MANILA, Philippines – Government auditors said the Department of National Defense (DND) should go after a Canadian firm that failed to deliver P366 million worth of equipment that the Government Arsenal purchased in 2011.
The Commission on Audit (COA) said Waterbury Farrel, a division of Magnum Integrated Technologies Incorporated of Canada, should face sanctions and pay damages because its failure to deliver adversely affected the modernization program of the Armed Forces of the Philippines.
The Arsenal is mandated to supply bullets to the military and the Philippine National Police. Its ultimate goal is to not only supply all the ammunition needs of both forces but to eventually export supplies.
In 2011, the DND bids and awards committee set aside P306 million for 5 pieces of equipment that would increase the Arsenal’s yearly production from 15 million to 20 million rounds of small arms ammunition.
A separate P82 million was allocated to acquire a “multi-station bullet assembly machine.” It was meant for in-country production of SS109 ammunition since the military demand for its Squad Automatic Weapon, M4, and K3 rifles had increased.
In all, P471.322 million had been disbursed as of December 2014, according to the Arsenal’s liquidation report.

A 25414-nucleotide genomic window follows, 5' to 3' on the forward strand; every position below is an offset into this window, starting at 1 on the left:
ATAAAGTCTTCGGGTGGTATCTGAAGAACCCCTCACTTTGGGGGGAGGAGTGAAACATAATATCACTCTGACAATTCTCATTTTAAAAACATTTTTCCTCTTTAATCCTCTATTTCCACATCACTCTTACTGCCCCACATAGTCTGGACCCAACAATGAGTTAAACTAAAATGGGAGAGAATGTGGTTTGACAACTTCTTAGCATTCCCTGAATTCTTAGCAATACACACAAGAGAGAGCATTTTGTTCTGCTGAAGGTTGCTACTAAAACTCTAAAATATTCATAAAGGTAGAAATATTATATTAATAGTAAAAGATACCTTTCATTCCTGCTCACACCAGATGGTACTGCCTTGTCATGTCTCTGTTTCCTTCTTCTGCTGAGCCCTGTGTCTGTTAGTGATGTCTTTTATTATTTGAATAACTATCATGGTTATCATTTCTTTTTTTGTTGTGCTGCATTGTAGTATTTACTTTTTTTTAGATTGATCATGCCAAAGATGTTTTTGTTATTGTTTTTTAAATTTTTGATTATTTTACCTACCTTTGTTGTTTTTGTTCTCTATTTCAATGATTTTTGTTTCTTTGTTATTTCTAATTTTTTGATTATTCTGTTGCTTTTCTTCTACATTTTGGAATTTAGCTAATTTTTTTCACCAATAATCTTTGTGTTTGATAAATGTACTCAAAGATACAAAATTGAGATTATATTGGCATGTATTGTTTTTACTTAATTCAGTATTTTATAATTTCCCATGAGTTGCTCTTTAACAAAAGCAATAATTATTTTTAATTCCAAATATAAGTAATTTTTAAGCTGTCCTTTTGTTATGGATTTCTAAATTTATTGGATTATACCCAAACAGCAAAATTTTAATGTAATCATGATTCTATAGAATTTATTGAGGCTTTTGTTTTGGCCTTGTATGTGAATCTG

However, in a Value for Money Audit released last November 27, COA said that of the first 5 equipment purchased from Waterbury Farrel, 3 were not delivered and 2 did not work and did not comply with specifications in the contract.
The 3 pieces of equipment that didn’t come were worth P241.15 million, while the defective ones had a value of P94.71 million.
This prompted the Arsenal to delay the processing of payment for Waterbury Farrel. In turn, the supplier withheld the delivery of 3 other machines with a total cost of P241.145 million “until full payment shall be made for the first delivery.”
“In effect, the amount of P333,757,400 was not yet fully utilized for the intended purpose of modernizing the production of ammunitions at Government Arsenal which caused deterrent in the AFP Modernization objectives,” the COA said.
COA recommended that the Arsenal ask the DND to demand “liquidated damages to the supplier.”
“The non-performance of the obligations by the supplier requires rescission thereof and the forfeiture of the supplier’s performance security of P16.8 million,” the government auditors said. – Rappler.com